2019 was an important year at the Grand Canyon, they celebrated 100 years since becoming a national park! Being one of the United States’ oldest and most spectacular national parks, the Grand Canyon has some crazy facts. For example…
There is a type of lizard called the shorthorn lizard that lives at the Grand Canyon that has evolved a unique defense mechanism: They can shoot blood from their eyes!
This is meant to scare and confuse would-be predators and can be poisonous to dogs, wolves, and coyotes.
One of my favorite questions to ask guests during a tour is to guess the most dangerous animal at the Grand Canyon. Someone almost always guesses bears, which is a good guess. However, there are not any bears at the Grand Canyon, and the actual answer to the questions is always met by disbelief: Squirrels!
So many people see squirrels and think they are so cute, so they try to feed them or take a selfie with them.
This often leads to getting bit by the squirrel, and they can carry many different diseases like Hantavirus, rabies, and plague.
One bite from a squirrel and it is straight to the hospital and the end of your Grand Canyon national park tour!
At the Grand Canyon geologists have discovered rocks that are 250 million years old resting right up against rocks that are 1.2 billion years old.
The missing rock in-between is gone and nobody knows where it is. This has become known as the Great Unconformity and remains one of the biggest mysteries in all of geology.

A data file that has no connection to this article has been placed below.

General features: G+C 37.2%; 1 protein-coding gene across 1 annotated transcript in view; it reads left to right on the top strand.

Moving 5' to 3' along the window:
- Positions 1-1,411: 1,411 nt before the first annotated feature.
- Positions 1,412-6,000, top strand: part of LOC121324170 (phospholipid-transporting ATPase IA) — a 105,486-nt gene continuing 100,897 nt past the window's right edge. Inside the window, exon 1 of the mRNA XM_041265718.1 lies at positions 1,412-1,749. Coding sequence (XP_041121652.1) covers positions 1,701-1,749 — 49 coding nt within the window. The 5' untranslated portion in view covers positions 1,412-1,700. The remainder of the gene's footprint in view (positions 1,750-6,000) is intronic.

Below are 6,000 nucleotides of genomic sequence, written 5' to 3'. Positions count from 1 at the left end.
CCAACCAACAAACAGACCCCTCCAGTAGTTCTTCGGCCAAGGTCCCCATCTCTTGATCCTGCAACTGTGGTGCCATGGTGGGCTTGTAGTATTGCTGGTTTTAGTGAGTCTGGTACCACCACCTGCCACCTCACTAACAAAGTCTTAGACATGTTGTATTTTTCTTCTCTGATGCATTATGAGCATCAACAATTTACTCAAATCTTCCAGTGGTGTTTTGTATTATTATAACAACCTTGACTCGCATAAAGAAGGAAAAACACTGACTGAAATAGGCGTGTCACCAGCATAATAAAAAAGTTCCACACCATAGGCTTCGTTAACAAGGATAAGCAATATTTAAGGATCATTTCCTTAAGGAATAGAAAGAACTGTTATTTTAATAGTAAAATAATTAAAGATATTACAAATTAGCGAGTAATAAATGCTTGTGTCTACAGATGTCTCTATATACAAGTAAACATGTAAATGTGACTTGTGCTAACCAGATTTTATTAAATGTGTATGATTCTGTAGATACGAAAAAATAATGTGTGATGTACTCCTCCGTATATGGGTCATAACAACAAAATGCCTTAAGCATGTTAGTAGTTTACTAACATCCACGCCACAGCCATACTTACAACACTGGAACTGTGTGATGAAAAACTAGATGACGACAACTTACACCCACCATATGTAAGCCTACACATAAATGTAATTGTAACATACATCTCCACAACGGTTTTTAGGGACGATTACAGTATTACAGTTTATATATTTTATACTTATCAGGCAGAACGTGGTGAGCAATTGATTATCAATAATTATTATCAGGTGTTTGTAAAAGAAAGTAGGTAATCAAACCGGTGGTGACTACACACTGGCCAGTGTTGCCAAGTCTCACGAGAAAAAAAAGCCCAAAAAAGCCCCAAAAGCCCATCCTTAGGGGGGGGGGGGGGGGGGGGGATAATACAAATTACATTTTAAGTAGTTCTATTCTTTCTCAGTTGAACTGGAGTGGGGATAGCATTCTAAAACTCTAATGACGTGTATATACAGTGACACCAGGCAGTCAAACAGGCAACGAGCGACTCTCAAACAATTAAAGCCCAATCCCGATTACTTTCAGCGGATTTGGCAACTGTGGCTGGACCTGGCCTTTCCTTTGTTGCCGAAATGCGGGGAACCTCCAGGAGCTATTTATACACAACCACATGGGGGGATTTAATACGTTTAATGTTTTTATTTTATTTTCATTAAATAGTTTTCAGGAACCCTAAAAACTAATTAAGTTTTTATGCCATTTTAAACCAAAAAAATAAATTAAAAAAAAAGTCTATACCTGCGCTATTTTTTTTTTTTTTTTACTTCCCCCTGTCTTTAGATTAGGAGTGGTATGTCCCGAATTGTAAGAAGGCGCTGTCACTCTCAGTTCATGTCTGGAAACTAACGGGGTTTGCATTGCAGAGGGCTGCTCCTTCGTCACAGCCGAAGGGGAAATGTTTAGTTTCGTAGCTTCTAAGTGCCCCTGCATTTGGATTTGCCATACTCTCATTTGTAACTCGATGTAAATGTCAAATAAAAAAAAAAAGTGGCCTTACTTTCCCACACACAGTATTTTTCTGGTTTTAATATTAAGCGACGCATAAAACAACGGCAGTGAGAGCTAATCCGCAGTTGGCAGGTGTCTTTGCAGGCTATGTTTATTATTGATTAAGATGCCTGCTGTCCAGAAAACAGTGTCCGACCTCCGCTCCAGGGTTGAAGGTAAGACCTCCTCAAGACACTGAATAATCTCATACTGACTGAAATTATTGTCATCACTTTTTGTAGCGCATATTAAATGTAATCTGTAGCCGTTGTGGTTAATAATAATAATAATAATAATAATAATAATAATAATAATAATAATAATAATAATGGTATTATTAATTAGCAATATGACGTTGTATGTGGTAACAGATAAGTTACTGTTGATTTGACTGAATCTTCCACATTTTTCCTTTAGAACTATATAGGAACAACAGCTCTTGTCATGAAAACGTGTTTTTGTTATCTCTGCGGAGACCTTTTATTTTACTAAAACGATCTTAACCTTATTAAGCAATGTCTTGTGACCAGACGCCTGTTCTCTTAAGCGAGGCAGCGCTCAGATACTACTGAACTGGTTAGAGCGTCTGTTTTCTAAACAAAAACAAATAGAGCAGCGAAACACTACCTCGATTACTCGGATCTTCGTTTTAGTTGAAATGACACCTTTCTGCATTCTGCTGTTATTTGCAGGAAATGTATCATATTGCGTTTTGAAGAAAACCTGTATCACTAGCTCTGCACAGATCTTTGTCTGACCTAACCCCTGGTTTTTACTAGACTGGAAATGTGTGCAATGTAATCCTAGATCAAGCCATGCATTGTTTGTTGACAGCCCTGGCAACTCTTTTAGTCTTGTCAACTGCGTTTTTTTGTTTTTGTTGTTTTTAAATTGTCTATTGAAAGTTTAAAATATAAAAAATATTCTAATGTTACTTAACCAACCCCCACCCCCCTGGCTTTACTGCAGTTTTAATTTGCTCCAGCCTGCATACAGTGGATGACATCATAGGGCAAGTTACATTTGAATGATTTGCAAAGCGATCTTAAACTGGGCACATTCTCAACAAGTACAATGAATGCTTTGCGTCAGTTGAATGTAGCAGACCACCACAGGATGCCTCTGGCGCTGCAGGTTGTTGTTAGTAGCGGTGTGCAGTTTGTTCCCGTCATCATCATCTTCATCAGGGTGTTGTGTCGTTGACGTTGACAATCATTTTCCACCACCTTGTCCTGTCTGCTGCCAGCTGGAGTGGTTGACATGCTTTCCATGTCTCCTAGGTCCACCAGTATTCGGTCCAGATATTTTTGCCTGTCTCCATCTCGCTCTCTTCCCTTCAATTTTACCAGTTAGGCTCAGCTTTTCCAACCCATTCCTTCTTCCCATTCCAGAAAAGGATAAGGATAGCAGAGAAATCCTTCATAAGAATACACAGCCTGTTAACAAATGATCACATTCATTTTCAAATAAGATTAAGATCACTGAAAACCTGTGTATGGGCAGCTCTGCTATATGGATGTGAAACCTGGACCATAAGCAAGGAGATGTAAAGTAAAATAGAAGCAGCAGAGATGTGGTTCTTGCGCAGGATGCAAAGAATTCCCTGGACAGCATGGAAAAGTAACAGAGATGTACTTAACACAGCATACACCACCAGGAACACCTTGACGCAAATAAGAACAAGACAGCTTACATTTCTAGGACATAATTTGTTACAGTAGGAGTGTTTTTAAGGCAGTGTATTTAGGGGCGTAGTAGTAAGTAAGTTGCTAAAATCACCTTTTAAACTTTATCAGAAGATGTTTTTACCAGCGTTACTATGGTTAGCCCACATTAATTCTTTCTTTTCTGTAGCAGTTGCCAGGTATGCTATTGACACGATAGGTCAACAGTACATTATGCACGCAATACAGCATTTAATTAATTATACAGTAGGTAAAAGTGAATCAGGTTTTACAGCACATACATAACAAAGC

During the 1950s, commercial aircraft would regularly take detours over the Grand Canyon to give their guests a view of this amazing National Park. In 1956, the airspace over the Grand Canyon was known as uncontrolled airspace.
Two airliners were cruising over the Grand Canyon at the same time, didn’t see each other, and slammed into each other, killing 128 people on board both aircraft, making it the first air crash with more than 100 deaths.
The resulting public outcry led politicians on a mission to create a federal body to regulate air space over the USA, this became the FAA in 1958.
Originally, thousands of Native Americans lived in the grand canyon. Now, there are only 208, and they all live in a small village that is inaccessible by car.
These people still control one of the most desired locations in the Grand Canyon, Havasu Falls. Maybe that is why they want to stay.